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brace,-disorder and confusion, when it will be too late to take the alarm,and impending ruin when it will be too late to escape it. But let this foundation be laid deep and firm, not only in the constitution and the laws of our country; but also in the heads and the hearts of our countrymen. The care of the higher seminaries of learning, the ornaments of our system of popular education, will more appropriately follow.
Before we attempt, however, to take a single step towards reform let us see what we have to amend. Unless faults can be shown to exist in the organization of our system of popular education, and great ones ; it will do but little good to recommend improvements. For it is with communities as with individuals; and " no one,” says Fisher Ames, “ is less likely to improve, than the coxcomb, who fancies he has already learned out.” The pride, which we of New England have been accustomed to feel and, perhaps, to manifest, in our free schools, as the best in the country, and in the world, has not improved their condition. But, on the contrary, the great complacency with which we contemplate this institution is a most effectual bar to all improvements in it. The time has come, when we owe it to our country and ourselves to speak the whole truth in this matter, even though it disturb our self-satisfaction a little.
It will be convenient to point out the faults of the public provisions for popular education under the two following heads ; first, the “ Summer Free Schools,” which are, generally, taught in the country towns for a few months in the warm season of the year by females; and second, the “ Winter Free Schools,” which are taught by men, commonly, for a shorter period, during the cold season. Children of both sexes of from four to ten or twelve years, usually attend these primary summer schools, and females often to a much later age.* This is a very interesting period of human life. No one, who has reflected much upon the subject of early discipline; no one, I trust, who has even followed me through the preceding essays, can doubt, that it is one of the most important parts, if not the very most important part of our lives, as it regards the influence of education in its widest sense. It is important as it re
* See Letters on the Free Schools of New England, pp. 29–32.
gards the developement of the powers of the body, or physical education. Because the parts of the body, the limbs, the muscles, the organs, or whatever are the technical names for them, now assume a firmness and consistency in discharging their proper functions, or they become distorted and enfeebled ; and these habits, thus early contracted, become a part of ourselves and are as abiding as our lives. Yet what has been done in this branch of education ? Nothing at all, absolutely nothing at all, even in our best schools. This period is vitally important as it regards the cultivation of the heart and its affections. What has been done here ? Chance and ill-directed efforts make up all the education, which we have received or are giving to our children in the schools in this department. Finally, it is important to us, as it regards the discipline of the head, the developement of the understanding and its faculties. What have we done in this department ? We have done something, indeed, and think that we have done much. We have done, and we continue to do, more than we do well. We resort to many expedients and apply many means, without distinctly understanding, either what we wish to attain, whether it be possible to attain it, or if so, the adaptation of our means to its attainment. Success here, therefore, if the best possible results have ever been gained in any instance, has been more the result of chance than of skill.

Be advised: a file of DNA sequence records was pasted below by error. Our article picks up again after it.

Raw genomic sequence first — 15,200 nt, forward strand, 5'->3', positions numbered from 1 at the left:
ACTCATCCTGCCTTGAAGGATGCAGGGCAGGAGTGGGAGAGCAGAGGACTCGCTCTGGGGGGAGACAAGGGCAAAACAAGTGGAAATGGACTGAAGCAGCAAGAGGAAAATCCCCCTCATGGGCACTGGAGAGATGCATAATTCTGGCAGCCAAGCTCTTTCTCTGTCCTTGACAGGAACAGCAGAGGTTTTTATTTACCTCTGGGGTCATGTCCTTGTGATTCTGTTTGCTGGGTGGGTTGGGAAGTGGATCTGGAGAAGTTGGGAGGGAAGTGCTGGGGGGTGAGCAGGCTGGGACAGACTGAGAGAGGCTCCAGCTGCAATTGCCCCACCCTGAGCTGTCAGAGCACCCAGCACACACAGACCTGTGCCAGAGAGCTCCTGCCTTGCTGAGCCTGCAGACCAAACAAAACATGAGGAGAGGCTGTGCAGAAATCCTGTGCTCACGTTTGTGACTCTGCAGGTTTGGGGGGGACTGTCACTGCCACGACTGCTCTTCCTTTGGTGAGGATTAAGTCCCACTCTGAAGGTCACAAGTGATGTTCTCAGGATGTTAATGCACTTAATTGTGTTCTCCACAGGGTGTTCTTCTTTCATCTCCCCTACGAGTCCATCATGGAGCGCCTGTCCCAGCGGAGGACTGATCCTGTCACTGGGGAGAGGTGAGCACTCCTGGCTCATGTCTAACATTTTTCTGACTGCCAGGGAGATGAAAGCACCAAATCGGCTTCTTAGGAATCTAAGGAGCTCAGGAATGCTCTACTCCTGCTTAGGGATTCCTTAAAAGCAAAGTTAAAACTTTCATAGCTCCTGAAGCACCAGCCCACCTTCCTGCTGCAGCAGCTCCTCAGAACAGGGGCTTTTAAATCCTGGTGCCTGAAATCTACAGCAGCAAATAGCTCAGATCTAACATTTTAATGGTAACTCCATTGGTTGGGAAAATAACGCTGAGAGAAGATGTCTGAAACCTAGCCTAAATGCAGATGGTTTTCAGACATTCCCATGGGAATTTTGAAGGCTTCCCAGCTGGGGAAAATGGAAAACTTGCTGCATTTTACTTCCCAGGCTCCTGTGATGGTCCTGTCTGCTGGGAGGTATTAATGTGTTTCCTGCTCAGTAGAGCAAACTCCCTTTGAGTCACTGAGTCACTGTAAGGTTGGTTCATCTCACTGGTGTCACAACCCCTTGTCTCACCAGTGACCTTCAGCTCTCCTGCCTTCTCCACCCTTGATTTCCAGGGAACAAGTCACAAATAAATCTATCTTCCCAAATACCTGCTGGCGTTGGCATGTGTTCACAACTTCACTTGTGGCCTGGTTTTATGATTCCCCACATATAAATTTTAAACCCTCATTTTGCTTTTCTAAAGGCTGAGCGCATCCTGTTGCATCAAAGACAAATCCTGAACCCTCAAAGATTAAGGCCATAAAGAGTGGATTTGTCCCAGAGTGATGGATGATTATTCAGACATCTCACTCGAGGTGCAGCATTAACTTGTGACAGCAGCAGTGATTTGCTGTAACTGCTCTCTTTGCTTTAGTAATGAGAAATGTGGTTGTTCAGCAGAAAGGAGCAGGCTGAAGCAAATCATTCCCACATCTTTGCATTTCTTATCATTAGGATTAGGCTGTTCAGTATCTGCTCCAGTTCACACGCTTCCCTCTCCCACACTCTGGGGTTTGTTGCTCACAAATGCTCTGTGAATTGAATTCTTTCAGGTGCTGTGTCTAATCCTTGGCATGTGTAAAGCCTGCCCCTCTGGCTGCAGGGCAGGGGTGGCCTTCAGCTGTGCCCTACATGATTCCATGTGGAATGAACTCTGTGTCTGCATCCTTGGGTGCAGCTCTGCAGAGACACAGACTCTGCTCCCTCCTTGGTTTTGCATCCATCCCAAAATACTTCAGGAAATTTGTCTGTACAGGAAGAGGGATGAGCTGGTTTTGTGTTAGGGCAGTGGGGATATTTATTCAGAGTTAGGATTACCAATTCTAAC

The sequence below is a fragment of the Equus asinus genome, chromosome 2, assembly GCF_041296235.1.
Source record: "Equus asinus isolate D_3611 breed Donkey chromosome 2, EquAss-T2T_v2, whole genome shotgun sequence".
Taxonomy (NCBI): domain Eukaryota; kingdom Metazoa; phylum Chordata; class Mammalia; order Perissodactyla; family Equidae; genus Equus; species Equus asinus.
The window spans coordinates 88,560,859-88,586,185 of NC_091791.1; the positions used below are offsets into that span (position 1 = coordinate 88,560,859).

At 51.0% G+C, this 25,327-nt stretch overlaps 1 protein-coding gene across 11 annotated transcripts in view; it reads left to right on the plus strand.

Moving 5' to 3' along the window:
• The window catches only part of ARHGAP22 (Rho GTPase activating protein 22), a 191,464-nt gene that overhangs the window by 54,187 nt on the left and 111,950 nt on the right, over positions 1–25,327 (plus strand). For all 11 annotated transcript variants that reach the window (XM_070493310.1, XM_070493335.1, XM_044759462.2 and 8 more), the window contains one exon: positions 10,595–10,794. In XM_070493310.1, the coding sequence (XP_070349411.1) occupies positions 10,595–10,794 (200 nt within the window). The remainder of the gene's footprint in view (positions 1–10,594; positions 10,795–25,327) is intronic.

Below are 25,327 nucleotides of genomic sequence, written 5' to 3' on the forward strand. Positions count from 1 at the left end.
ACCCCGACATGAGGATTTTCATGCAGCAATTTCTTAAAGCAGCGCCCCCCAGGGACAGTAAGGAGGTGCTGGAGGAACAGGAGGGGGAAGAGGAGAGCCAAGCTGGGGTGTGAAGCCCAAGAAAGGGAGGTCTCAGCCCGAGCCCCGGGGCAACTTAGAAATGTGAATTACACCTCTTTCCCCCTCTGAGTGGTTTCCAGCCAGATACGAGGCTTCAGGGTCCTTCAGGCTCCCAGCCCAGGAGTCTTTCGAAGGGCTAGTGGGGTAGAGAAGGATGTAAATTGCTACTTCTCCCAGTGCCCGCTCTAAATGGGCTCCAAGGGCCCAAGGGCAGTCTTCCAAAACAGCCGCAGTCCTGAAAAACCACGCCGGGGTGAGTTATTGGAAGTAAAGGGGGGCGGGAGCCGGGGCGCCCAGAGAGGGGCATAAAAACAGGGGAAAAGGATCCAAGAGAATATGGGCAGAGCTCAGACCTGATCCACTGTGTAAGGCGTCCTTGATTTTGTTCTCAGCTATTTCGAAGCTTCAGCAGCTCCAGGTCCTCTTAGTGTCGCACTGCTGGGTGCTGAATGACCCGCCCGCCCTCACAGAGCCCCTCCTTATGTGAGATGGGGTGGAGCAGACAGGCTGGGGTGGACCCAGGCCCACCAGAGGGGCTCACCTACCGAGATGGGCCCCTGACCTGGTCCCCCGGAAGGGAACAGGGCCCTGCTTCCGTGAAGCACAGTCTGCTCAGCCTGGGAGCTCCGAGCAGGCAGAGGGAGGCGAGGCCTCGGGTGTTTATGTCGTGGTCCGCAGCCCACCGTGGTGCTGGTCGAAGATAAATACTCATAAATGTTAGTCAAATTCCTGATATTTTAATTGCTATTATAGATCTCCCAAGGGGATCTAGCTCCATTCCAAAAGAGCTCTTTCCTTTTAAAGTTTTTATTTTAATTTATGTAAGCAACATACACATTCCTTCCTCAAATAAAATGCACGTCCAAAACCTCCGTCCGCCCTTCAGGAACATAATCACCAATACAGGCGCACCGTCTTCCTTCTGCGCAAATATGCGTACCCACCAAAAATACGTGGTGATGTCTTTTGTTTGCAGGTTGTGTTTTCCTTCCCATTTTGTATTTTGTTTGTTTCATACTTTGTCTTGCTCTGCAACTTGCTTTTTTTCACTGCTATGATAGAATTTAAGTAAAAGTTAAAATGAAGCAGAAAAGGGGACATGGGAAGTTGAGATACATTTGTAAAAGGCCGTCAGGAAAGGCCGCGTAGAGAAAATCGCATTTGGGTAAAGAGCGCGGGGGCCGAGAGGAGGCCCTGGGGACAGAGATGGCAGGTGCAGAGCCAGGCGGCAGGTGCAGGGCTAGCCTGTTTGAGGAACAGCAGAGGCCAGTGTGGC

To whom do we assign the business of governing and instructing our children from four to twelve years of age ? Who take upon themselves the trust of forming those principles and habits, which are to be strengthened and confirmed in manhood, and make our innocent little ones through life, happy or miserable in themselves, and the blessings or the curses of society? To analyze, in detail, the habits, which are formed and confirmed in these first schools, to trace the abiding influence of good ones, or to describe the inveteracy of bad ones, would lead me from my present purpose. But are these interesting years of life and these important branches of education committed to those, who understand their importance or their influence upon the future character? Are they committed to those, who would know what to do, to discharge their high trust successfully if they did, indeed, understand their importance? I think not. And I am persuaded, that all,
who have reflected but for a moment upon the age, the . acquirements, and the experience of those who assume to conduct this branch of education, must have come to the same conclusion.
* The teachers of the primary summer schools have rarely had any education beyond what they have acquired in the very schools where they begin to teach. Their attainments, therefore, to say the least, are usually very moderate. But this is not the worst of it. They are often very young, they are constantly changing their employment, and consequently can have but little experience; and what is worse than all, they never have had any direct preparation for their profession. This is the only service, in which we venture to employ young, and often, ignorant persons, without some previous instruction in their appropriate duties. We require experience in all those, whom we employ to perform the slightest mechanicattabour for us. We would not buy a coat or a hat of one, who should undertake to make them without a previous apprenticeship. Nor would any one have the hardihood to offer to us the result of his first essay in manufacturing either of these articles. We do not even send an old shoe to be mended, except it be to a workman of whose skill we have had ample proof. Yet we commit our children to be educated to those, who know nothing, absolutely nothing, of the complicated and difficult duties assigned to them. Shall we trust the developement of the delicate bodies,'the susceptible hearts, and the tender minds of our little children to those who have no knowledge of their nature ? Can they, can these rude hands finish the workmanship of the Almighty ? No language can express the astonishment, which a moments reflection on this subject excites in me.